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Mr. Tumelty represented Helena Hendricks, who was charged with first degree murder in Atlantic County Superior Court. The defendant faced a number of additional charges, including armed robbery, conspiracy and possession of a handgun for an unlawful purpose. At the conclusion of a jury trial that lasted three weeks, the defendant was found "not guilty" of all charges.

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A Proposed Bill may prevent NJ Employers from asking potential employers about their criminal history

A bill was proposed by democratic lawmakers last week which would eliminate the box included on an initial job application which asks whether or not an individual has been convicted of a crime. The bill which is known as the “New Jersey Opportunity to Complete Act” would assist criminals convicts in their attempt to re-enter the work force. This “ban the box” initiative would postpone a background check until after a potential candidate has had an opportunity to compete with other eligible applicants and prove their qualifications to an employer instead of being immediately passed over for a job. The Equal Employment Opportunity Commission (EEOC) feels that the use of a potential employee’s criminal history could violate Title VII of the federal Civil Rights Act of 1964 and has stated that such actions disproportionately affect minorities.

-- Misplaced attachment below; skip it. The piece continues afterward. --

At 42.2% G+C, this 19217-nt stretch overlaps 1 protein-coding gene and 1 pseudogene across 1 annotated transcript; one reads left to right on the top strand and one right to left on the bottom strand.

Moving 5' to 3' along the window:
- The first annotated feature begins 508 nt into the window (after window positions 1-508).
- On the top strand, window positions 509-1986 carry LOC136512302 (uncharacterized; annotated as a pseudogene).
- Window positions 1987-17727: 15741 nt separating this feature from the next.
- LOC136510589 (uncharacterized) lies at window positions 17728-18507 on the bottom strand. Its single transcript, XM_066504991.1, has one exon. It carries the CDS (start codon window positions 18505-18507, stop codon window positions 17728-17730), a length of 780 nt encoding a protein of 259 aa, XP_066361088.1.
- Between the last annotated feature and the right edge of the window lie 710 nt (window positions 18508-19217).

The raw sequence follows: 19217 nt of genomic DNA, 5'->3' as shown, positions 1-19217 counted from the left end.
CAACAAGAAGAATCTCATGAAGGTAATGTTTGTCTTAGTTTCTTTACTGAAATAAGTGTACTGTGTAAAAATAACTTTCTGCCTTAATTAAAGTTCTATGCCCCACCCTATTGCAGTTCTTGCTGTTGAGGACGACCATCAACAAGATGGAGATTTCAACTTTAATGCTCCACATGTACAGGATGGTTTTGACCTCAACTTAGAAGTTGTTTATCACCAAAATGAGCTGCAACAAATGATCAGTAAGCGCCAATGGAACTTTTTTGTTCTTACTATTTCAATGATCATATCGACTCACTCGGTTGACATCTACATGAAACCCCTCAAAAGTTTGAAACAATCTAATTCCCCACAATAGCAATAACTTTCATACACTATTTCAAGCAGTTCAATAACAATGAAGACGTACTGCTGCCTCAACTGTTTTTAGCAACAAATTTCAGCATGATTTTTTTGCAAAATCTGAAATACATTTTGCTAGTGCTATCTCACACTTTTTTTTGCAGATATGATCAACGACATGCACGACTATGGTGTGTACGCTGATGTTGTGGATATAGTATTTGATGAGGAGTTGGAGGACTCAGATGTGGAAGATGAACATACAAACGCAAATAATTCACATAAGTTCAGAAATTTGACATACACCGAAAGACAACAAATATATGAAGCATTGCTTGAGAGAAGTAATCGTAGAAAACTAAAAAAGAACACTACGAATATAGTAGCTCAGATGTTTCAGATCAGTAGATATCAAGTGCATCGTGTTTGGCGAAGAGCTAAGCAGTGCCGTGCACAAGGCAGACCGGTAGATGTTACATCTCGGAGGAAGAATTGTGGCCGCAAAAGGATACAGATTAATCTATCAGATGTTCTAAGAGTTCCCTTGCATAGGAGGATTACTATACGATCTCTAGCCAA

Newark and Atlantic City already prohibited use of the criminal history box as well as nine of the state’s largest employers – Walmart, CVS and The Home Depot just to name a few. New Jersey would not be the first state to enact such a ban. Hawaii was the first to do so and has been followed by five other states as well as a number of large cities including Philadelphia, Boston, Chicago, Washington D.C. and San Francisco.

The current system permits an applicant’s application to be immediately discarded based on that one issue while overlooking the applicant’s credentials and qualifications in filling the position.

An employer would still be permitted to consider indictable offense convictions for ten years following the release from custody or time of sentencing or five years for a disorderly persons offense. New Jersey employers could still deny a job offer for certain crimes, including murder, attempted murder, arson, sex offenses requiring registry and acts of terrorism.

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